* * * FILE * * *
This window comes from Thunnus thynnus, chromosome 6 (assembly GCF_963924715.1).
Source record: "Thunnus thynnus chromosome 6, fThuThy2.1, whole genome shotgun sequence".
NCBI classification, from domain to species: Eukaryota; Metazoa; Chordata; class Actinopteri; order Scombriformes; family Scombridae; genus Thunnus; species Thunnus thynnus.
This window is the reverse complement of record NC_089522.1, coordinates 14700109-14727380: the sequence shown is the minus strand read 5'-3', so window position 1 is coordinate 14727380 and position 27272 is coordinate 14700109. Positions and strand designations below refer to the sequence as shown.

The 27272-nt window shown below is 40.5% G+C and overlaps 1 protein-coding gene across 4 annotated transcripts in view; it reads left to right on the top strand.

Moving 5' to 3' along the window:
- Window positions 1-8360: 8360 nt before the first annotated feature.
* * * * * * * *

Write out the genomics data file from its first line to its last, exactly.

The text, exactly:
This window comes from Thunnus thynnus, chromosome 6 (assembly GCF_963924715.1).
Source record: "Thunnus thynnus chromosome 6, fThuThy2.1, whole genome shotgun sequence".
NCBI classification, from domain to species: Eukaryota; Metazoa; Chordata; class Actinopteri; order Scombriformes; family Scombridae; genus Thunnus; species Thunnus thynnus.
This window is the reverse complement of record NC_089522.1, coordinates 14700109-14727380: the sequence shown is the minus strand read 5'-3', so window position 1 is coordinate 14727380 and position 27272 is coordinate 14700109. Positions and strand designations below refer to the sequence as shown.

The 27272-nt window shown below is 40.5% G+C and overlaps 1 protein-coding gene across 4 annotated transcripts in view; it reads left to right on the top strand.

Moving 5' to 3' along the window:
- Window positions 1-8360: 8360 nt before the first annotated feature.